Both the Internal Revenue Code (the “Code”) and the Employee Retirement Income Security Act (“ERISA”) contain rules that aggregate trades and businesses under common control. For the most part, these rules are intended to prevent abuses that might result from breaking a venture up into separate entities. For example, a professional practice might want to split itself into two entities, one covering owners and the other covering rank-and-file employees, for the purpose of providing generous pension benefits to the former and not the latter. This approach is not allowed under the Code’s rules governing entities under common control.
Private equity arrangements too involve multiple, and in many cases, related entities that serve an important and legitimate purpose: to provide, among other things, access to capital and management resources to underperforming (or “portfolio”) companies. While the particulars of private equity arrangements vary widely from fund to fund, there is typically at the heart of each fund a limited partnership to which investment services are provided by a general partner. The limited partners provide the capital and the general partners provide, or provide access to, some combination of capital and managerial expertise.
A recent case, Sun Capital Partners III, LP, Sun Capital Partners III, QP LP, and Sun Capital Partners IV, LP v. New Eng. Teamsters and Trucking Indus. Pension Fund, No. 10-10921 DPW (D. Mass. Mar. 28, 2016) (“Sun Capital”), which deals with multi-employer pension liability under Title IV of ERISA, illustrates how things can go horribly wrong when the regulatory concerns that give rise to separate rules governing controlled groups clash with the practical exigencies of the private equity world. Sun Capital upends much of the conventional wisdom about private equity investments in portfolio companies with multi-employer pension exposure. While it’s too soon to know for certain, this could prove to be a seminal case for private equity investments with consequences in areas far removed from pension liability.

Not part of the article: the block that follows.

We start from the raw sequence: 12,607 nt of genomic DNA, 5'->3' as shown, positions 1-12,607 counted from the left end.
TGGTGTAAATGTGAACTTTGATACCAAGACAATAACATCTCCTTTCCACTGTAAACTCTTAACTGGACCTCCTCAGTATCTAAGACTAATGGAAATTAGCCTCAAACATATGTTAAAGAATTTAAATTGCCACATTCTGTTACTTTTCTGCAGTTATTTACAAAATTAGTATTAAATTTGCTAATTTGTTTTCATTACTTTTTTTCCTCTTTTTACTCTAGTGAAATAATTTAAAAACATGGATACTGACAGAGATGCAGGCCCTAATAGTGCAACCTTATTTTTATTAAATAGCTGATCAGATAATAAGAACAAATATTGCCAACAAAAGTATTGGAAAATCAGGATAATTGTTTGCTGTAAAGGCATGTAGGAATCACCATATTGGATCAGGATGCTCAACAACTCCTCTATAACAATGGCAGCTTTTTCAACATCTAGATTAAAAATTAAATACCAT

This post examines the history, holding, and implications of Sun Capital.
Background—Multiemployer Plan Withdrawal Liability under ERISA Title IV
“Multi-employer pension plans” are pension plans to which more than one employer contributes and that are maintained pursuant to collective bargaining agreements between participating employers and a sponsoring union. These plans generally have a joint board of trustees, half of whom are appointed by a union and the other half of whom are appointed by the participating employers or employer associations. Contributions required to fund benefits are negotiated as part of the collective bargaining process. The plans usually cover workers of a number of companies in the same industry (e.g., a skilled craft such as carpentry or acting), and they usually operate in a designated geographic area.
ERISA Title IV established the Pension Benefit Guaranty Corporation (“PBGC”) for the purpose of providing insurance for pension benefits in the case of plan termination. In 1980 amendments to ERISA imposed stringent minimum funding requirements on multi-employer pension plans, particularly for plans in financial distress. The amendments also impose “withdrawal liability” on participating employers that withdraw from or cease contributing to multi-employer plans – e.g., in the case of a sale of stock or assets, or in the case of bankruptcy.